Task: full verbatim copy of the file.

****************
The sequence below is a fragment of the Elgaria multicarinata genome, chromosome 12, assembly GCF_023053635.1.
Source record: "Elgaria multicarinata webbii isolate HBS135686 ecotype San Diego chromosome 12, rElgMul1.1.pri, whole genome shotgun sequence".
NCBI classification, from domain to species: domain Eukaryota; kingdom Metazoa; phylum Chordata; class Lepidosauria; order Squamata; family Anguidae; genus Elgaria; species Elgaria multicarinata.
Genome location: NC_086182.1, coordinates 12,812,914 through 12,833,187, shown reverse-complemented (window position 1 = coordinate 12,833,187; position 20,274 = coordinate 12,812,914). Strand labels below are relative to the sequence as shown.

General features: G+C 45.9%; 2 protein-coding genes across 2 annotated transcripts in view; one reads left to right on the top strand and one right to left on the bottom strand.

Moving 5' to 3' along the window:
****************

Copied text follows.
The sequence below is a fragment of the Elgaria multicarinata genome, chromosome 12, assembly GCF_023053635.1.
Source record: "Elgaria multicarinata webbii isolate HBS135686 ecotype San Diego chromosome 12, rElgMul1.1.pri, whole genome shotgun sequence".
NCBI classification, from domain to species: domain Eukaryota; kingdom Metazoa; phylum Chordata; class Lepidosauria; order Squamata; family Anguidae; genus Elgaria; species Elgaria multicarinata.
Genome location: NC_086182.1, coordinates 12,812,914 through 12,833,187, shown reverse-complemented (window position 1 = coordinate 12,833,187; position 20,274 = coordinate 12,812,914). Strand labels below are relative to the sequence as shown.

General features: G+C 45.9%; 2 protein-coding genes across 2 annotated transcripts in view; one reads left to right on the top strand and one right to left on the bottom strand.

Moving 5' to 3' along the window: